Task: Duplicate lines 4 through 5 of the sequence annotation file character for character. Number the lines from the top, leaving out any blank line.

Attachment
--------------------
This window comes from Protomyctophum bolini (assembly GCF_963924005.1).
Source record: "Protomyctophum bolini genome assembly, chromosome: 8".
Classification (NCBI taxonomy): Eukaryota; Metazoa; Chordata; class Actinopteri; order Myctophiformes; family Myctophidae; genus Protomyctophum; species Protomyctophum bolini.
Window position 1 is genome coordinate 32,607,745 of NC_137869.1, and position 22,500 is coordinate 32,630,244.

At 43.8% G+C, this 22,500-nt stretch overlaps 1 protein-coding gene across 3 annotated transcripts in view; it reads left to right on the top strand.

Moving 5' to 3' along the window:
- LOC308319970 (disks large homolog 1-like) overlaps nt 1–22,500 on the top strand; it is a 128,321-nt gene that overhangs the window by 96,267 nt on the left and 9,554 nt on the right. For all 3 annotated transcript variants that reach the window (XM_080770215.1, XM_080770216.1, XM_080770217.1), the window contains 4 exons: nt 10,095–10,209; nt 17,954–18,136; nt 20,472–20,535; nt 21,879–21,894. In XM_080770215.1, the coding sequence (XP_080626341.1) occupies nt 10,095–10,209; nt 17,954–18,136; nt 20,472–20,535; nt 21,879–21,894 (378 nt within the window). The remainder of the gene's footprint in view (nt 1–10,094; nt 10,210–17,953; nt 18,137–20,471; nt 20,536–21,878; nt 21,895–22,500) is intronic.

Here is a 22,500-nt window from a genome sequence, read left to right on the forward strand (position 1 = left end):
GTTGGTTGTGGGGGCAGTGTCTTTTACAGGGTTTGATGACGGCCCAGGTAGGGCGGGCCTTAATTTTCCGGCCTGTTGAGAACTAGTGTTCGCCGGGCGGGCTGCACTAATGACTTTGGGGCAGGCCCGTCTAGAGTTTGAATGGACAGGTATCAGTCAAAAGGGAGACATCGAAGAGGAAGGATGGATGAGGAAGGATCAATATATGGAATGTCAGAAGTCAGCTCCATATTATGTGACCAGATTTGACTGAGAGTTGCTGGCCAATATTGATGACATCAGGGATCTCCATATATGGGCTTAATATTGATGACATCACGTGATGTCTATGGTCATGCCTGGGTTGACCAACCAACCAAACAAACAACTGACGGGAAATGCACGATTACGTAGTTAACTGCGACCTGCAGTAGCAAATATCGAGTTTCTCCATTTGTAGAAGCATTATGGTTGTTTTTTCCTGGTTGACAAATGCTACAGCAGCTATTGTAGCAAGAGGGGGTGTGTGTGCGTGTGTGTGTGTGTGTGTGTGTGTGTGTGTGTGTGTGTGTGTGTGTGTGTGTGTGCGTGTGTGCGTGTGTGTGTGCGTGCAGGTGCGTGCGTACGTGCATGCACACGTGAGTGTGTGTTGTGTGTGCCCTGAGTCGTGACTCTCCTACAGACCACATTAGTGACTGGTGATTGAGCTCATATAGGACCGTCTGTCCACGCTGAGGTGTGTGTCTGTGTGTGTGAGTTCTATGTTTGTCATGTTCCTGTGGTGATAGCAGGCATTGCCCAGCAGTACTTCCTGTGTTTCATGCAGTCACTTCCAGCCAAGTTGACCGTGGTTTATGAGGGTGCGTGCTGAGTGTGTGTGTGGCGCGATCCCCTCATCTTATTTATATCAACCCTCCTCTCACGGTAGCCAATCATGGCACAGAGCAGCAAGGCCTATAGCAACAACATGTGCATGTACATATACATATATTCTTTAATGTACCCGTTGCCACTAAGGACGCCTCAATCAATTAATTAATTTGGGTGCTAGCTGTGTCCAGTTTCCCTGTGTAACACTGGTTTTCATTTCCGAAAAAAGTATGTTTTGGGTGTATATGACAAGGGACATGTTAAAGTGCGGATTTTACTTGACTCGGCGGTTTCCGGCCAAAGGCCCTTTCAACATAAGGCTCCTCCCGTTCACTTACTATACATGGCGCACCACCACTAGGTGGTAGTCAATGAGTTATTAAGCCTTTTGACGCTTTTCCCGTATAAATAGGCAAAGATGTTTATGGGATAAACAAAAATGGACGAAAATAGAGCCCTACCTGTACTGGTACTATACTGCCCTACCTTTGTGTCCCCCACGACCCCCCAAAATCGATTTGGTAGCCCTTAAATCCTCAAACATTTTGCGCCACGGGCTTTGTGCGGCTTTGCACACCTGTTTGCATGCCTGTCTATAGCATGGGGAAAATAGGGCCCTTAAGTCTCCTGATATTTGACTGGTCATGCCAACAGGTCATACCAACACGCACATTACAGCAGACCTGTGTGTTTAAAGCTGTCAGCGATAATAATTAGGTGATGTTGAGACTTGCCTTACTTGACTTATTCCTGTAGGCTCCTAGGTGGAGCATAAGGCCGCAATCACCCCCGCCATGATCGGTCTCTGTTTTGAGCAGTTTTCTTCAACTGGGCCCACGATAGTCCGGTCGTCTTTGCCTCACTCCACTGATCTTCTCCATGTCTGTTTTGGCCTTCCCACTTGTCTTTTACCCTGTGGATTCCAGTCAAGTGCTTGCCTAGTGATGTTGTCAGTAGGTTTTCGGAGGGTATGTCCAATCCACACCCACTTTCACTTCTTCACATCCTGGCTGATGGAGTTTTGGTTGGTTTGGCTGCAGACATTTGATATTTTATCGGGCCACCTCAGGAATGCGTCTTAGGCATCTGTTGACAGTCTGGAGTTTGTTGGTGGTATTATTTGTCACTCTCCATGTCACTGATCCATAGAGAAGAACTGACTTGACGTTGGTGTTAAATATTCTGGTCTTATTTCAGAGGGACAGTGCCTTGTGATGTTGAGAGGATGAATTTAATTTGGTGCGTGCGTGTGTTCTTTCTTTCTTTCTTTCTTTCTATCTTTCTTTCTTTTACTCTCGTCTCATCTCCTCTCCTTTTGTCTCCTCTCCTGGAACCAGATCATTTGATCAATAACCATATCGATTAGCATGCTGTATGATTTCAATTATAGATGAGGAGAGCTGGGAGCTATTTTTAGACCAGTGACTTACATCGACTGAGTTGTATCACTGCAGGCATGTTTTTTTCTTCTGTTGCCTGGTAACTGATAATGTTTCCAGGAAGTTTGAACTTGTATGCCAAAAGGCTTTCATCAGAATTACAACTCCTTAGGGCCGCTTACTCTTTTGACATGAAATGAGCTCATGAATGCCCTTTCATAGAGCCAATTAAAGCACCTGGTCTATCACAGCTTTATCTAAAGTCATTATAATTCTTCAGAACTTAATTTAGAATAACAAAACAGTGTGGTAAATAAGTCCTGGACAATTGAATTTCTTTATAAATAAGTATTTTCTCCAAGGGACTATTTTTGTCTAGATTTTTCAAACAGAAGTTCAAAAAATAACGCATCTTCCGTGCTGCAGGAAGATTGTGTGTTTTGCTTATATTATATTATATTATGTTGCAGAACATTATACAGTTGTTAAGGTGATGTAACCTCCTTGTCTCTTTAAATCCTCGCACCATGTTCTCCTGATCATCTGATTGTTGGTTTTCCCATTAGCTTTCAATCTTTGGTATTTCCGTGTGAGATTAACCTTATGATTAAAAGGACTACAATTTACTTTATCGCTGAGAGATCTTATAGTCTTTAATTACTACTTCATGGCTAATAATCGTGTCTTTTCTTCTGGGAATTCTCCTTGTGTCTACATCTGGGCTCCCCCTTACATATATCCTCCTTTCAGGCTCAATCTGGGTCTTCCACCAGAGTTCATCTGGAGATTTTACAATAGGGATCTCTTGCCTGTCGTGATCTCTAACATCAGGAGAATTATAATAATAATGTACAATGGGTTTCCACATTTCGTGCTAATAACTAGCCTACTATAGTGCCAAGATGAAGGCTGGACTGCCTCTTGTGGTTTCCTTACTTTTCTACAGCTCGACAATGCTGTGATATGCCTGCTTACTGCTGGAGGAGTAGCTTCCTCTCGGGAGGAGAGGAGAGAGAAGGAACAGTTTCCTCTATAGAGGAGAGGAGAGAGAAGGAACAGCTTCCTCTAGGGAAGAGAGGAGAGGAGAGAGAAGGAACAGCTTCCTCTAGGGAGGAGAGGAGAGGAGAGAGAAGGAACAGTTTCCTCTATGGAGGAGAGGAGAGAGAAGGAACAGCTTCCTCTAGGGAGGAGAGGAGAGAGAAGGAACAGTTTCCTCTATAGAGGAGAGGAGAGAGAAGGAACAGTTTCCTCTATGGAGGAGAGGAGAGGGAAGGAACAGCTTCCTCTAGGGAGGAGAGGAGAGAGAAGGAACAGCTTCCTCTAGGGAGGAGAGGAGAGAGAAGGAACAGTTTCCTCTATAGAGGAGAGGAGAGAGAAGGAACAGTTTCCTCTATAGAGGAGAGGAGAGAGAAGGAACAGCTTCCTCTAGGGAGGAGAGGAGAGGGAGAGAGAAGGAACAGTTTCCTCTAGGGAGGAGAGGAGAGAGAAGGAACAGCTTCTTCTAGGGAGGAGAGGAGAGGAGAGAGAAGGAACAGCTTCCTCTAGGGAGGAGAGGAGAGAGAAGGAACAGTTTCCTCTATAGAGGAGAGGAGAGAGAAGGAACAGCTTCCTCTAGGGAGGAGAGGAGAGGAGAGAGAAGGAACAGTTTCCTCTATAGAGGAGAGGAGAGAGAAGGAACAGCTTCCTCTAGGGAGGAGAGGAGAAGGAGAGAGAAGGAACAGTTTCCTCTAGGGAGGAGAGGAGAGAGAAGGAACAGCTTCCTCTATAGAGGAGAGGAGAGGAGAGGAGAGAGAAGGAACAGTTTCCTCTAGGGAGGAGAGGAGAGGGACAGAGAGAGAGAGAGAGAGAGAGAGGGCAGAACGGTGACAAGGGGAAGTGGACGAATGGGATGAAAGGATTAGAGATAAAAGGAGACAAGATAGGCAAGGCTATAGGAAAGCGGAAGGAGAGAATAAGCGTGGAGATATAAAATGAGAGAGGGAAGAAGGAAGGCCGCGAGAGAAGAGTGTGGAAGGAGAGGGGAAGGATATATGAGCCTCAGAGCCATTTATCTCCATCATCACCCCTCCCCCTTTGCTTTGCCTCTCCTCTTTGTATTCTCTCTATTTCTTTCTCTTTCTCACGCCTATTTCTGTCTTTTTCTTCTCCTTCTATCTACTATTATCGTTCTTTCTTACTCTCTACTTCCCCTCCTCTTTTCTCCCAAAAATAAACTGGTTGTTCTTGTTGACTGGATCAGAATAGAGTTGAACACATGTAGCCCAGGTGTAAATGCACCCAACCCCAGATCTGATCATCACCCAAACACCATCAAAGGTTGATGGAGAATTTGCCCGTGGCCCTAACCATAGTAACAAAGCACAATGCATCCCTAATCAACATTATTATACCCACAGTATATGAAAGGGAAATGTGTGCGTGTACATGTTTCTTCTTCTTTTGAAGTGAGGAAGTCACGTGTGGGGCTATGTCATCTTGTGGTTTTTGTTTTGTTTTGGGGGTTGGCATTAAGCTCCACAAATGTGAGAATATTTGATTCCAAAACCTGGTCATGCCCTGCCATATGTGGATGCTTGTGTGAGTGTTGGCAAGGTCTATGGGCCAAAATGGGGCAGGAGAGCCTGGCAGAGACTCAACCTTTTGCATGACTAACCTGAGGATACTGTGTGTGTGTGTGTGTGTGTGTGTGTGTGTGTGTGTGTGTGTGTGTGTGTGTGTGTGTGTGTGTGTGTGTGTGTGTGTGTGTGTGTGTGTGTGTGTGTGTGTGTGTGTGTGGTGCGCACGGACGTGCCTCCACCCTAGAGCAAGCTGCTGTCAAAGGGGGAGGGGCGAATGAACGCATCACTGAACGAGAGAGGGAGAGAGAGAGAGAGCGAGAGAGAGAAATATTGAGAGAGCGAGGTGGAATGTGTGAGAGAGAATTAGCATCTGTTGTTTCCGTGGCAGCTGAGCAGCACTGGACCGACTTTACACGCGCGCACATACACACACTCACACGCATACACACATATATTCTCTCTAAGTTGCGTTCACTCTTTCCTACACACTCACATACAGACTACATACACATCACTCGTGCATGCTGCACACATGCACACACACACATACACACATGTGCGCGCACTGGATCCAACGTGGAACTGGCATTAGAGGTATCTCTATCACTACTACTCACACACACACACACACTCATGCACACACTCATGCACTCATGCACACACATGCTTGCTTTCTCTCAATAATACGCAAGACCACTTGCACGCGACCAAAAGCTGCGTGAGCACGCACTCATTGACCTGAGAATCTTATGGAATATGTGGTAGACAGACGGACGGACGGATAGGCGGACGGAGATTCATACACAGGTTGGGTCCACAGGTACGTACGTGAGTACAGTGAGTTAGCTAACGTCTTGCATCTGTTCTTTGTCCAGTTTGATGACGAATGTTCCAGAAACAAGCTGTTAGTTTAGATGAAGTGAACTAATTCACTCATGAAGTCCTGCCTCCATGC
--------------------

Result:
Window position 1 is genome coordinate 32,607,745 of NC_137869.1, and position 22,500 is coordinate 32,630,244.

At 43.8% G+C, this 22,500-nt stretch overlaps 1 protein-coding gene across 3 annotated transcripts in view; it reads left to right on the top strand.